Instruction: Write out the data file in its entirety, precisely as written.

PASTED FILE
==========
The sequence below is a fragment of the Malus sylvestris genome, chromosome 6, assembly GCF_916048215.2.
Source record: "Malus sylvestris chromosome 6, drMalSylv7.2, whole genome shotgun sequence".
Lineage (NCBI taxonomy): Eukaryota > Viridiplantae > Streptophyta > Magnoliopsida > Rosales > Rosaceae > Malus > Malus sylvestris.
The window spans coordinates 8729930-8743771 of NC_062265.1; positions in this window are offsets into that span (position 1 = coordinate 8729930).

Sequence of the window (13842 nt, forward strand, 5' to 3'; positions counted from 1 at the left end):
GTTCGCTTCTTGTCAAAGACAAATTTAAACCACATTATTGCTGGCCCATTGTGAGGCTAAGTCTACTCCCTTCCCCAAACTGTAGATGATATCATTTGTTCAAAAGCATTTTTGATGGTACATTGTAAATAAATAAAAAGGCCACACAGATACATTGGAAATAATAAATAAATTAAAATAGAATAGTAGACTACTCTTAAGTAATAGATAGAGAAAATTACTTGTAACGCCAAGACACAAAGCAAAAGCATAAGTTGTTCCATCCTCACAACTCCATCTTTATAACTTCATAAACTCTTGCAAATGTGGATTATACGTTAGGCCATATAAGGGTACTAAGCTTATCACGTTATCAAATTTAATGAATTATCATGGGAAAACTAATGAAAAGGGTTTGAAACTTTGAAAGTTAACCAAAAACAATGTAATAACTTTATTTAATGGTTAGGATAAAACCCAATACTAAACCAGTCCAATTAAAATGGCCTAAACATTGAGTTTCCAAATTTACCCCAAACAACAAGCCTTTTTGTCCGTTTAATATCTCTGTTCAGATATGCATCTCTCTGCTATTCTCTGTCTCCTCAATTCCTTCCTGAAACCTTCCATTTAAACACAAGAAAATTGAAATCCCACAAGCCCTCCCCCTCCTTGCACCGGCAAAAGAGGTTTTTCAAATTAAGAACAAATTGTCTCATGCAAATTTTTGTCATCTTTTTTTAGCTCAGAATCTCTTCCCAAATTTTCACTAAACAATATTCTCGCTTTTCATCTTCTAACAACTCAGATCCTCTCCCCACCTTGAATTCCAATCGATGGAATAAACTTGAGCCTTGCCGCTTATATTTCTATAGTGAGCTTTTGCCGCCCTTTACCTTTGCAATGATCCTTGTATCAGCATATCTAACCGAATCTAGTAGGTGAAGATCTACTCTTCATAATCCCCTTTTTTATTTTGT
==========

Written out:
The sequence below is a fragment of the Malus sylvestris genome, chromosome 6, assembly GCF_916048215.2.
Source record: "Malus sylvestris chromosome 6, drMalSylv7.2, whole genome shotgun sequence".
Lineage (NCBI taxonomy): Eukaryota > Viridiplantae > Streptophyta > Magnoliopsida > Rosales > Rosaceae > Malus > Malus sylvestris.
The window spans coordinates 8729930-8743771 of NC_062265.1; positions in this window are offsets into that span (position 1 = coordinate 8729930).

Sequence of the window (13842 nt, forward strand, 5' to 3'; positions counted from 1 at the left end):
GTTCGCTTCTTGTCAAAGACAAATTTAAACCACATTATTGCTGGCCCATTGTGAGGCTAAGTCTACTCCCTTCCCCAAACTGTAGATGATATCATTTGTTCAAAAGCATTTTTGATGGTACATTGTAAATAAATAAAAAGGCCACACAGATACATTGGAAATAATAAATAAATTAAAATAGAATAGTAGACTACTCTTAAGTAATAGATAGAGAAAATTACTTGTAACGCCAAGACACAAAGCAAAAGCATAAGTTGTTCCATCCTCACAACTCCATCTTTATAACTTCATAAACTCTTGCAAATGTGGATTATACGTTAGGCCATATAAGGGTACTAAGCTTATCACGTTATCAAATTTAATGAATTATCATGGGAAAACTAATGAAAAGGGTTTGAAACTTTGAAAGTTAACCAAAAACAATGTAATAACTTTATTTAATGGTTAGGATAAAACCCAATACTAAACCAGTCCAATTAAAATGGCCTAAACATTGAGTTTCCAAATTTACCCCAAACAACAAGCCTTTTTGTCCGTTTAATATCTCTGTTCAGATATGCATCTCTCTGCTATTCTCTGTCTCCTCAATTCCTTCCTGAAACCTTCCATTTAAACACAAGAAAATTGAAATCCCACAAGCCCTCCCCCTCCTTGCACCGGCAAAAGAGGTTTTTCAAATTAAGAACAAATTGTCTCATGCAAATTTTTGTCATCTTTTTTTAGCTCAGAATCTCTTCCCAAATTTTCACTAAACAATATTCTCGCTTTTCATCTTCTAACAACTCAGATCCTCTCCCCACCTTGAATTCCAATCGATGGAATAAACTTGAGCCTTGCCGCTTATATTTCTATAGTGAGCTTTTGCCGCCCTTTACCTTTGCAATGATCCTTGTATCAGCATATCTAACCGAATCTAGTAGGTGAAGATCTACTCTTCATAATCCCCTTTTTTATTTTGT